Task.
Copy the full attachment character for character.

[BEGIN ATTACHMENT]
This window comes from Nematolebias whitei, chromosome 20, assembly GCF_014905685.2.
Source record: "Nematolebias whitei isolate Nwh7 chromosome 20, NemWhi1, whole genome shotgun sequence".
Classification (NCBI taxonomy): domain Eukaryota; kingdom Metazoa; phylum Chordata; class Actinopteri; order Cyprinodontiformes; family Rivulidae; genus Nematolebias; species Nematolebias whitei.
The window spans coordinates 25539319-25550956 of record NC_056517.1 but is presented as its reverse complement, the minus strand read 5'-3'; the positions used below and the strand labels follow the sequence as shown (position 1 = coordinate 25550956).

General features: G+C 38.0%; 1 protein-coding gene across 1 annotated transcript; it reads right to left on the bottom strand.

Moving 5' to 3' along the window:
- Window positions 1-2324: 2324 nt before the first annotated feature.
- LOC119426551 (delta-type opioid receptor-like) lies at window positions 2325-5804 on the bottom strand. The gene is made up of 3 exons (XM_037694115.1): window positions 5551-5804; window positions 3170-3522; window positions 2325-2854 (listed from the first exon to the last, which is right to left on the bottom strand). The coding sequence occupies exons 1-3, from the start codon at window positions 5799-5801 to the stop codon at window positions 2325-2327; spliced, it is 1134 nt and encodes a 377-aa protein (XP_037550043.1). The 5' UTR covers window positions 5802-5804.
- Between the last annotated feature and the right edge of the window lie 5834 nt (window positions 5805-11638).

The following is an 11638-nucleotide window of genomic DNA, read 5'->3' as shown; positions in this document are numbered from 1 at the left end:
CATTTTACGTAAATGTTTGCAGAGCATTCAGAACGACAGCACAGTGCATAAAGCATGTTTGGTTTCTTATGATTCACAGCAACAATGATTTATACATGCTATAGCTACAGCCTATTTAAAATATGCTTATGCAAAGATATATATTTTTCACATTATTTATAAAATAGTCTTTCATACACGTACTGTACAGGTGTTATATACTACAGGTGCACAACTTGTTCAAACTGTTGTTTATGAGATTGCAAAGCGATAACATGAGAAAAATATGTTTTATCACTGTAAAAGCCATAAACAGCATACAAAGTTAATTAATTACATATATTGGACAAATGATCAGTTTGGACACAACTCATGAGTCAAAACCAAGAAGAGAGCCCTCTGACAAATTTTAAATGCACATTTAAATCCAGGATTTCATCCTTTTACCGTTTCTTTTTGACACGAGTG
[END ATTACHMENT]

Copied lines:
This window comes from Nematolebias whitei, chromosome 20, assembly GCF_014905685.2.
Source record: "Nematolebias whitei isolate Nwh7 chromosome 20, NemWhi1, whole genome shotgun sequence".
Classification (NCBI taxonomy): domain Eukaryota; kingdom Metazoa; phylum Chordata; class Actinopteri; order Cyprinodontiformes; family Rivulidae; genus Nematolebias; species Nematolebias whitei.
The window spans coordinates 25539319-25550956 of record NC_056517.1 but is presented as its reverse complement, the minus strand read 5'-3'; the positions used below and the strand labels follow the sequence as shown (position 1 = coordinate 25550956).

General features: G+C 38.0%; 1 protein-coding gene across 1 annotated transcript; it reads right to left on the bottom strand.

Moving 5' to 3' along the window:
- Window positions 1-2324: 2324 nt before the first annotated feature.
- LOC119426551 (delta-type opioid receptor-like) lies at window positions 2325-5804 on the bottom strand. The gene is made up of 3 exons (XM_037694115.1): window positions 5551-5804; window positions 3170-3522; window positions 2325-2854 (listed from the first exon to the last, which is right to left on the bottom strand). The coding sequence occupies exons 1-3, from the start codon at window positions 5799-5801 to the stop codon at window positions 2325-2327; spliced, it is 1134 nt and encodes a 377-aa protein (XP_037550043.1). The 5' UTR covers window positions 5802-5804.
- Between the last annotated feature and the right edge of the window lie 5834 nt (window positions 5805-11638).

The following is an 11638-nucleotide window of genomic DNA, read 5'->3' as shown; positions in this document are numbered from 1 at the left end:
CATTTTACGTAAATGTTTGCAGAGCATTCAGAACGACAGCACAGTGCATAAAGCATGTTTGGTTTCTTATGATTCACAGCAACAATGATTTATACATGCTATAGCTACAGCCTATTTAAAATATGCTTATGCAAAGATATATATTTTTCACATTATTTATAAAATAGTCTTTCATACACGTACTGTACAGGTGTTATATACTACAGGTGCACAACTTGTTCAAACTGTTGTTTATGAGATTGCAAAGCGATAACATGAGAAAAATATGTTTTATCACTGTAAAAGCCATAAACAGCATACAAAGTTAATTAATTACATATATTGGACAAATGATCAGTTTGGACACAACTCATGAGTCAAAACCAAGAAGAGAGCCCTCTGACAAATTTTAAATGCACATTTAAATCCAGGATTTCATCCTTTTACCGTTTCTTTTTGACACGAGTG